Nah, we’re not racist at all

Yesterday morning, as I was walking from Wynyard Station to Barangaroo, trying my hardest not to sweat and failing miserably, I saw a woman about 20 metres in front of me ask a man for directions. This was not a particularly noteworthy event in itself, except for the fact that the woman was brown-skinned and wearing a hajib, and the man was a tall, white dude dressed in skin-tight white pants, a pale blue polo shirt, a navy blue suit jacket, and suede loafers.

As I walked closer, the bright-eyed optimist in me couldn’t help but think, “Aww… good on ya’ Australia”. For, where once we had Stolen Generations and White Australia Policies and Cronulla Riots, we had now crafted a society where a brown Muslim woman felt comfortable enough to approach what appeared to be an utter douche-nozzle and ask for help.

My optimism was soon somewhat tempered by the fact that, as well as being completely devoid of socks, the man was also devoid of helpful directions. But, you know, at least he hadn’t just ignored her, and Sydney’s a big place, and no one knows everything, and we are still waiting for someone to invent some kind of device that has maps and helps you find things. So… partial credit.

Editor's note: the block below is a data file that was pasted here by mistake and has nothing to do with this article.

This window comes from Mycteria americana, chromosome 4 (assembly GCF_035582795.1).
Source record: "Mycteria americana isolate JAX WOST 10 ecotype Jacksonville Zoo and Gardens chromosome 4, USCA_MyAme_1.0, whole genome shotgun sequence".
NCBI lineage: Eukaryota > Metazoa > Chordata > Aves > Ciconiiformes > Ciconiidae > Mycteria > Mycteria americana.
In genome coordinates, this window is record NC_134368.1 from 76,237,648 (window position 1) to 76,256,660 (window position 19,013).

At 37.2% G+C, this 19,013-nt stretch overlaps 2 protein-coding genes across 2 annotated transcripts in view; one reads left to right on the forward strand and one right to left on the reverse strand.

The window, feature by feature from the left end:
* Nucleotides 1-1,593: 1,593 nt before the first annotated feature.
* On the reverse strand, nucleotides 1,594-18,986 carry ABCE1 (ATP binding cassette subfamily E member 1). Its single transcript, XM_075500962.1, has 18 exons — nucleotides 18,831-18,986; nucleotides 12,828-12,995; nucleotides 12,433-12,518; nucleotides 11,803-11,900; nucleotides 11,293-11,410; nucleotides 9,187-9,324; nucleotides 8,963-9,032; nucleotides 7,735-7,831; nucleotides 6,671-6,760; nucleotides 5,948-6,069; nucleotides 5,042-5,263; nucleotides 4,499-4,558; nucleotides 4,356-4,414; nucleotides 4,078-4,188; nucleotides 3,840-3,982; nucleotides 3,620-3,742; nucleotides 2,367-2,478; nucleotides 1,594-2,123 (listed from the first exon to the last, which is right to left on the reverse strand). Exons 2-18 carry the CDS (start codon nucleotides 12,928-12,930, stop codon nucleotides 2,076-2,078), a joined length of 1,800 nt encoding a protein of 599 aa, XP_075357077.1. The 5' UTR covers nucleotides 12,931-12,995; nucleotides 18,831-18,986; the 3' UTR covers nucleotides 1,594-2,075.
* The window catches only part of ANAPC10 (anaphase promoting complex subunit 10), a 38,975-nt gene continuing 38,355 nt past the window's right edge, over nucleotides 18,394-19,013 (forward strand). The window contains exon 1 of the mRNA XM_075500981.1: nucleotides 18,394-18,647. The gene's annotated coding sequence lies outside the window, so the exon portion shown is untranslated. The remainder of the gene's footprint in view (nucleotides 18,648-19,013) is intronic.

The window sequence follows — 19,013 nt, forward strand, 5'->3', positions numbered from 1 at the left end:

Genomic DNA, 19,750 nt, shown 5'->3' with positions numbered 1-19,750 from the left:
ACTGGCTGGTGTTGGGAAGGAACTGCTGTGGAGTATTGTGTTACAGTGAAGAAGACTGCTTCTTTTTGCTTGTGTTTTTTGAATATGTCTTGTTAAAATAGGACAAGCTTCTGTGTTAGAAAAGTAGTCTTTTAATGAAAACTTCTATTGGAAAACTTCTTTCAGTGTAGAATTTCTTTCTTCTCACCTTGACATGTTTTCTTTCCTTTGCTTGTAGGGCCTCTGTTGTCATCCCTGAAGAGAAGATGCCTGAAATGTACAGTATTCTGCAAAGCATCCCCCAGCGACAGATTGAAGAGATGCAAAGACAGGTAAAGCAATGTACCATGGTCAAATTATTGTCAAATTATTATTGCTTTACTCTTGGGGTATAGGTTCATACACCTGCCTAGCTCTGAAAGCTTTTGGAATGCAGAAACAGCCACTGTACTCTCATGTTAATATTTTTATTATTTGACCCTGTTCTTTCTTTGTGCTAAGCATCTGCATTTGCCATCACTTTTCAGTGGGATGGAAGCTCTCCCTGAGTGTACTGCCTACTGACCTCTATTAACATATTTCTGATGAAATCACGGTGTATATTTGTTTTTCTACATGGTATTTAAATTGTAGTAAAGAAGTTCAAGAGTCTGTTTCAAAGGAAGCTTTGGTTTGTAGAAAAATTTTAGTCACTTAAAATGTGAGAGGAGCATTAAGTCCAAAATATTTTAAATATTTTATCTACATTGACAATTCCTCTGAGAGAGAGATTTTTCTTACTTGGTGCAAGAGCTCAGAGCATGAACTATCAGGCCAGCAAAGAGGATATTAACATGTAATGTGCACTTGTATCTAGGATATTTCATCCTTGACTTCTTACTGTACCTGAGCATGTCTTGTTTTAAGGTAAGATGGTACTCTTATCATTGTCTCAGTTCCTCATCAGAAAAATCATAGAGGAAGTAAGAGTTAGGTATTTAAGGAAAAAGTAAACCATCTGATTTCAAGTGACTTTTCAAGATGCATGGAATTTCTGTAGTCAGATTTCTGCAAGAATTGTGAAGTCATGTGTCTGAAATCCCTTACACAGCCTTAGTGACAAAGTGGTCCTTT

I started to approach the woman myself to see if I could help, but an Asian man leapt into action before me. I was, however, now close enough to hear the woman’s request, and as I walked past I heard her ask the nice Asian gentleman if he knew the way to Barangaroo.

Yes, that’s right… Barangaroo.

This whole thing literally occurred on the walkway leading directly there. And as I saw the Asian man point 20m behind him and heard him say “It’s right there”, all I could think about was how the first man didn’t know the way to Barangaroo, despite knowing enough about its location to be in the process of leaving it.

Maybe he didn’t speak English. Or maybe he was in a rush. Or, given he was dumb enough to forget socks, maybe he really was dumb enough to not know the name of the suburb containing the three towering office blocks right behind him.

All I know is that it couldn’t possibly have been because he was a racist, entitled jerk, because this is Australia in the year 2018, and we’re all nice now.

Right?